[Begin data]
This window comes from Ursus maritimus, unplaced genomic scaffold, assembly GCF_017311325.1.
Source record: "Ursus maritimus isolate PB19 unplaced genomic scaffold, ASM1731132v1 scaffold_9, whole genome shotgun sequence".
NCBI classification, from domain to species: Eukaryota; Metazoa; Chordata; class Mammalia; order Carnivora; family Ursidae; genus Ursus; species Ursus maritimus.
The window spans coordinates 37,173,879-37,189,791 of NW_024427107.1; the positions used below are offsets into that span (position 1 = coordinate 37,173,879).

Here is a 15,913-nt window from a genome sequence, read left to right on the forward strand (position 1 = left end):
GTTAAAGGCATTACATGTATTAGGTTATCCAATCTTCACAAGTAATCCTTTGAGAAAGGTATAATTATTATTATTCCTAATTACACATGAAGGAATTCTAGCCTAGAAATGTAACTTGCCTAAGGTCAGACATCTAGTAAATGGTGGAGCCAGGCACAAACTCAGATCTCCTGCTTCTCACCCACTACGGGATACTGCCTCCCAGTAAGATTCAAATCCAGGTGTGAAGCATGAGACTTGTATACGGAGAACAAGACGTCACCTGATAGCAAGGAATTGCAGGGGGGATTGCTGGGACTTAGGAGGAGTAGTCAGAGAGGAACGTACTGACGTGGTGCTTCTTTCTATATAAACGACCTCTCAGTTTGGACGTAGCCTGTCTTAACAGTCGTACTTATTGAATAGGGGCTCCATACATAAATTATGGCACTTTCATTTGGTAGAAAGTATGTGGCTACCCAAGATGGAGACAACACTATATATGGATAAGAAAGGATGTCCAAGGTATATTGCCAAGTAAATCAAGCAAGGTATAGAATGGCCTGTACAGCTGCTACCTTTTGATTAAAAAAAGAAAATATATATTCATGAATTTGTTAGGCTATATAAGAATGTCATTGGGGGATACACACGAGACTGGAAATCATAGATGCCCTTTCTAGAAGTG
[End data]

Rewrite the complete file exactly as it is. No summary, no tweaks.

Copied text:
This window comes from Ursus maritimus, unplaced genomic scaffold, assembly GCF_017311325.1.
Source record: "Ursus maritimus isolate PB19 unplaced genomic scaffold, ASM1731132v1 scaffold_9, whole genome shotgun sequence".
NCBI classification, from domain to species: Eukaryota; Metazoa; Chordata; class Mammalia; order Carnivora; family Ursidae; genus Ursus; species Ursus maritimus.
The window spans coordinates 37,173,879-37,189,791 of NW_024427107.1; the positions used below are offsets into that span (position 1 = coordinate 37,173,879).

Here is a 15,913-nt window from a genome sequence, read left to right on the forward strand (position 1 = left end):
GTTAAAGGCATTACATGTATTAGGTTATCCAATCTTCACAAGTAATCCTTTGAGAAAGGTATAATTATTATTATTCCTAATTACACATGAAGGAATTCTAGCCTAGAAATGTAACTTGCCTAAGGTCAGACATCTAGTAAATGGTGGAGCCAGGCACAAACTCAGATCTCCTGCTTCTCACCCACTACGGGATACTGCCTCCCAGTAAGATTCAAATCCAGGTGTGAAGCATGAGACTTGTATACGGAGAACAAGACGTCACCTGATAGCAAGGAATTGCAGGGGGGATTGCTGGGACTTAGGAGGAGTAGTCAGAGAGGAACGTACTGACGTGGTGCTTCTTTCTATATAAACGACCTCTCAGTTTGGACGTAGCCTGTCTTAACAGTCGTACTTATTGAATAGGGGCTCCATACATAAATTATGGCACTTTCATTTGGTAGAAAGTATGTGGCTACCCAAGATGGAGACAACACTATATATGGATAAGAAAGGATGTCCAAGGTATATTGCCAAGTAAATCAAGCAAGGTATAGAATGGCCTGTACAGCTGCTACCTTTTGATTAAAAAAAGAAAATATATATTCATGAATTTGTTAGGCTATATAAGAATGTCATTGGGGGATACACACGAGACTGGAAATCATAGATGCCCTTTCTAGAAGTG